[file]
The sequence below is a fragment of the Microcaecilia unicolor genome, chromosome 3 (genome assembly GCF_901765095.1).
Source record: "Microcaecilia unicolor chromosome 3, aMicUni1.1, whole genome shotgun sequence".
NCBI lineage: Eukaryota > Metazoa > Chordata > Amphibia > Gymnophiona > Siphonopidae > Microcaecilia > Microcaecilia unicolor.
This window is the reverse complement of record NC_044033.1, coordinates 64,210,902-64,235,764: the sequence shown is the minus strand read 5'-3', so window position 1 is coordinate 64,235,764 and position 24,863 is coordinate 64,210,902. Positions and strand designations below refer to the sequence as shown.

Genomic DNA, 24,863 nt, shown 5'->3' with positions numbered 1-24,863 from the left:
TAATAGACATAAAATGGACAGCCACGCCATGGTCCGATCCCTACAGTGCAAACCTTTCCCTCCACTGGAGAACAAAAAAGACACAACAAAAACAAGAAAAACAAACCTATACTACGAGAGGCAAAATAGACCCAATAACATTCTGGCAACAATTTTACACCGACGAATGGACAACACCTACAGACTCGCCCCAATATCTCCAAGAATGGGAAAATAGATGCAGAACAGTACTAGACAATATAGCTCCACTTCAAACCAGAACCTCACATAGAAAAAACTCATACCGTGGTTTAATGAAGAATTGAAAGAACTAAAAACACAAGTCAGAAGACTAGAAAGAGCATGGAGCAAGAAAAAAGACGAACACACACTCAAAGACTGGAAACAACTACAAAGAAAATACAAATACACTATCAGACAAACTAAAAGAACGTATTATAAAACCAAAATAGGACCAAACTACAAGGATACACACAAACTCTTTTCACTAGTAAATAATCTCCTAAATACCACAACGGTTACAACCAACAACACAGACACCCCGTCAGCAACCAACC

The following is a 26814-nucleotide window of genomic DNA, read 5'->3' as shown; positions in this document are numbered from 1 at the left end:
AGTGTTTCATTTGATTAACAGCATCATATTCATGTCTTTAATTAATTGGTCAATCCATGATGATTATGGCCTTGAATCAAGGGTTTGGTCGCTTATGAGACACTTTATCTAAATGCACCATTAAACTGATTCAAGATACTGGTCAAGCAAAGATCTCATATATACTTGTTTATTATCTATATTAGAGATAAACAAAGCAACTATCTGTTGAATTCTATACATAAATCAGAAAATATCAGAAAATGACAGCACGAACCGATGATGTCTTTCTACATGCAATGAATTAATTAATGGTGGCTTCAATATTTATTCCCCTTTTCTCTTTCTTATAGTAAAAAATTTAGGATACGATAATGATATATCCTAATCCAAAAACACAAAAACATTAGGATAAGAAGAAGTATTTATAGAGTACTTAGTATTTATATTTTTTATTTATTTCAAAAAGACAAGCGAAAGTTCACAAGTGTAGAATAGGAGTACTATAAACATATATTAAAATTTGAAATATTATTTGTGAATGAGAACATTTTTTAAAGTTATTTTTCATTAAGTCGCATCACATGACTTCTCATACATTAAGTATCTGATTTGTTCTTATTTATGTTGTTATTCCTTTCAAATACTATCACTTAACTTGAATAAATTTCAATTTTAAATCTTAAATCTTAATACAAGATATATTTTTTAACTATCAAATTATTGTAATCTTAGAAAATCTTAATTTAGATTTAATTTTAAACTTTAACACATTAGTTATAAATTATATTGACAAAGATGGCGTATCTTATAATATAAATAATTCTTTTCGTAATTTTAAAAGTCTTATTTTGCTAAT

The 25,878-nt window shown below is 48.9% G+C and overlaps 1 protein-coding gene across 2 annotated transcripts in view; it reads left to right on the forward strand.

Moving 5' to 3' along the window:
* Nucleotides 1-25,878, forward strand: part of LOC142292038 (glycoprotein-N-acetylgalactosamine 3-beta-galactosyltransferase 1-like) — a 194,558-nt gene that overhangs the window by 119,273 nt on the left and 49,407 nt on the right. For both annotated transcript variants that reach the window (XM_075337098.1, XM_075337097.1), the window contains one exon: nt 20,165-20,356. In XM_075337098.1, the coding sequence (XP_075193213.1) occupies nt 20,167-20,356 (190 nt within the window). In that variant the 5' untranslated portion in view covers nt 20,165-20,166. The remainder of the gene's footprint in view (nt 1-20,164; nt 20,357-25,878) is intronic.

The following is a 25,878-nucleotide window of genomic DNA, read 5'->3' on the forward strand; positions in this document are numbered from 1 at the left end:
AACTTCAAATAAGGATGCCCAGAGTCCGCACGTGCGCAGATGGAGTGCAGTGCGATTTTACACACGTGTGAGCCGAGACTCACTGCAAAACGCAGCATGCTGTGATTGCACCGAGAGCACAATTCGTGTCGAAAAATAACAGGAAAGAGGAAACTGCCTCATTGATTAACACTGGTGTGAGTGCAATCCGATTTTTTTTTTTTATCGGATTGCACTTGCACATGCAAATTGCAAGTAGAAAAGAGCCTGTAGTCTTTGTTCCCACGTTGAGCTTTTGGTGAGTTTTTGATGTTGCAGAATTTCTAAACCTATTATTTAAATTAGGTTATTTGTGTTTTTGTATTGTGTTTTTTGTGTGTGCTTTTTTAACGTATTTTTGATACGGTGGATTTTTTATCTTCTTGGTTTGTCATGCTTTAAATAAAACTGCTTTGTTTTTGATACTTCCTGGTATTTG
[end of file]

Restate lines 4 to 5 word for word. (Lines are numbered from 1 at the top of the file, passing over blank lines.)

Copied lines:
This window is the reverse complement of record NC_044033.1, coordinates 64,210,902-64,235,764: the sequence shown is the minus strand read 5'-3', so window position 1 is coordinate 64,235,764 and position 24,863 is coordinate 64,210,902. Positions and strand designations below refer to the sequence as shown.

Genomic DNA, 24,863 nt, shown 5'->3' with positions numbered 1-24,863 from the left: